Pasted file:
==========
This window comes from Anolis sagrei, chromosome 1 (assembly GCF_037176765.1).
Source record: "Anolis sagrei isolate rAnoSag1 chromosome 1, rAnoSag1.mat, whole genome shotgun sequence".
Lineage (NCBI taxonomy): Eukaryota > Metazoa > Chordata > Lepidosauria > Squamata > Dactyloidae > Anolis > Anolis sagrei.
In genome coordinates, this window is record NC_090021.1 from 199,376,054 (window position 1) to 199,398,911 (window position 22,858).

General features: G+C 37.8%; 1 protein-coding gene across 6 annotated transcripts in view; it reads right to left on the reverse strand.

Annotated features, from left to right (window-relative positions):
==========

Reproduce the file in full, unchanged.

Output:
This window comes from Anolis sagrei, chromosome 1 (assembly GCF_037176765.1).
Source record: "Anolis sagrei isolate rAnoSag1 chromosome 1, rAnoSag1.mat, whole genome shotgun sequence".
Lineage (NCBI taxonomy): Eukaryota > Metazoa > Chordata > Lepidosauria > Squamata > Dactyloidae > Anolis > Anolis sagrei.
In genome coordinates, this window is record NC_090021.1 from 199,376,054 (window position 1) to 199,398,911 (window position 22,858).

General features: G+C 37.8%; 1 protein-coding gene across 6 annotated transcripts in view; it reads right to left on the reverse strand.

Annotated features, from left to right (window-relative positions):